Student Feedback

Below you will find the descriptions of students’ experiences in working with me. I have gone out of my way to encourage candid feedback, and I have not altered their descriptions. I hope that you find this helpful.

Fed Nelson was a BYU undergraduate student at BYU, and is now a medical student at USUHS.
Working with Dr. Swanson was by far the most rewarding and beneficial work/research experience I had during my time as an undergrad. Chad provides flexibility for creative thought and gives students ownership over their projects, allowing for personal growth. I worked with Chad for about 1.5 years and had the opportunity to write a grant, produce 3 short videos, create a series of white papers, write blog posts, and be one of two primary reviewers in a systematic review on Complex Adaptive Systems.
Working with Chad can also be frustrating and requires diligence and hard work. Nearly half of the projects we wanted to work on were either not started or not finished due to lack of time. However, I feel that I was able to learn to prioritize and was given the green light to be proactive with the projects we worked on, and we were able to achieve some great things.
Be proactive and communicate effectively and working with Dr. Swanson will prove incredibly beneficial. The opportunities I had as an intern for Chad are very rare for undergraduates. Take advantage.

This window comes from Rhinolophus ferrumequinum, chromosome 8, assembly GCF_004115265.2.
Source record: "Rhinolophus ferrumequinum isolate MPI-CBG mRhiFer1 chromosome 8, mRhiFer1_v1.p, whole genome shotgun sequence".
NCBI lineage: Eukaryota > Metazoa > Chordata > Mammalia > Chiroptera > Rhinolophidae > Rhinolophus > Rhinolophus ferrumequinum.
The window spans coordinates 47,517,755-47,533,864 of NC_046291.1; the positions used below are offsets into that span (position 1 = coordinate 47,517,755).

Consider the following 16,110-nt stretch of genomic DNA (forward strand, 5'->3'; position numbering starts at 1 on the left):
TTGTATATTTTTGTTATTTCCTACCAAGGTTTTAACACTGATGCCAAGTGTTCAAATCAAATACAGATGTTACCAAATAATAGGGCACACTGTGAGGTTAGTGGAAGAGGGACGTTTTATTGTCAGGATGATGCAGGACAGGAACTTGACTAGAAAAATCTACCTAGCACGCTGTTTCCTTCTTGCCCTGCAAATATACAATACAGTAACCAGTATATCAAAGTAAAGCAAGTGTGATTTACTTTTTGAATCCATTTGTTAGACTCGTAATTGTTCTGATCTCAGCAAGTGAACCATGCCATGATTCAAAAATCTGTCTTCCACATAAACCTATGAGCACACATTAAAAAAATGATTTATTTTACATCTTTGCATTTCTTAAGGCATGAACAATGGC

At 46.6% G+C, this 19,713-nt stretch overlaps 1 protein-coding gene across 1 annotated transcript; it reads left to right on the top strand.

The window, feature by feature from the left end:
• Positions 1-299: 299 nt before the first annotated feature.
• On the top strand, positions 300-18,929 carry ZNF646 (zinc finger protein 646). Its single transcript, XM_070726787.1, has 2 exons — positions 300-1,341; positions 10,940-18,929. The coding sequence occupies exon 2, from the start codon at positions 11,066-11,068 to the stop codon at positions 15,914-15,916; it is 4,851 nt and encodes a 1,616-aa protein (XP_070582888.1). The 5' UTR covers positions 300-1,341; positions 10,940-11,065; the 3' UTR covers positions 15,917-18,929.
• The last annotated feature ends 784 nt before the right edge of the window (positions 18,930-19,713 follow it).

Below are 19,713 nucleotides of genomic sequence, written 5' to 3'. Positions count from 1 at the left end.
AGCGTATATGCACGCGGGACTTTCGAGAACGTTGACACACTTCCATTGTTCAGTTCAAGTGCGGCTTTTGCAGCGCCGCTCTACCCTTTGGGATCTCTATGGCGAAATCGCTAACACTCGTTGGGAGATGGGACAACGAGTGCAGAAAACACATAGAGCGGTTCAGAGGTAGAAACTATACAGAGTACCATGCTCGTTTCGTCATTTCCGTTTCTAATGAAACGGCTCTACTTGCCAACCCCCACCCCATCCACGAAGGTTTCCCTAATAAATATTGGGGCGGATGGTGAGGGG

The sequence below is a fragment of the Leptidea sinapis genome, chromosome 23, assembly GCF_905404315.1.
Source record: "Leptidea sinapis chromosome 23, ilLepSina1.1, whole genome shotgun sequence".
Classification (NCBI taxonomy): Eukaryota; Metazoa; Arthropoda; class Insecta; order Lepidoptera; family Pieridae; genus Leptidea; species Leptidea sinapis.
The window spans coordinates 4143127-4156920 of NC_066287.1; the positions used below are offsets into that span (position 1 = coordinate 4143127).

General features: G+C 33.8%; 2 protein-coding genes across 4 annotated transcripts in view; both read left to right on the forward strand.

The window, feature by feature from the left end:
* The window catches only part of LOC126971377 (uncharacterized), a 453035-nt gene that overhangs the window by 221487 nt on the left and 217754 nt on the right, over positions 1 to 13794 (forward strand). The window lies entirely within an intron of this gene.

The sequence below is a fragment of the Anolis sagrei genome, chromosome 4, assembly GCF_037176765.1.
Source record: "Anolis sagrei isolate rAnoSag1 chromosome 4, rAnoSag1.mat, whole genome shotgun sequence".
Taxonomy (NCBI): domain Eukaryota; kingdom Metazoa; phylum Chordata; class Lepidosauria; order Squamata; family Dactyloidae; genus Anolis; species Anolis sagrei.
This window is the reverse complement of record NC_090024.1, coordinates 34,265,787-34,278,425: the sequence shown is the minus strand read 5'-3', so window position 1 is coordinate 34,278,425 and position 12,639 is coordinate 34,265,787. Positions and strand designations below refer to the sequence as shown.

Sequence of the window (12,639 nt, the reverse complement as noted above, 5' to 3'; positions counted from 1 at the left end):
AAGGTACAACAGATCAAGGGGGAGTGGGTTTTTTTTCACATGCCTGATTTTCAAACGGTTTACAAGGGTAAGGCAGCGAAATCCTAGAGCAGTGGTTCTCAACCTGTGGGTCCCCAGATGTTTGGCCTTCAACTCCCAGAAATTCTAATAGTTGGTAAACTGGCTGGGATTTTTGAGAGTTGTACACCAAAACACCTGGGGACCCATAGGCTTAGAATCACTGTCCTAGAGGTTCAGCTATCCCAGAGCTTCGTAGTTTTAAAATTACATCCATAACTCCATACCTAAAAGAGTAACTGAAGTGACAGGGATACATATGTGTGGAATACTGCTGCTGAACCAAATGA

Varnee Murugan, recent graduate of Yale’s MPH program:

“Working with Chad has been an absolute pleasure for me. He is truly motivated, responsive, provides constructive feedback and has a great attitude. If you are early in your academic career however, you may be looking to work more with someone who has more field or research experience. Chad is not terribly well established in the healthcare research field, and there are drawbacks to this, but to compensate he does often collaborate with others who bring a wealth experience to the table. To be honest, it’s sometimes a much better experience to work with someone like Chad rather than an experienced professional who is unresponsive and won’t take you seriously. If you’re ready to make a large and significant contribution to a project, and are willing to work and think independently, I highly recommend working with Chad.”

TJ Christensen, BYU undergraduate student: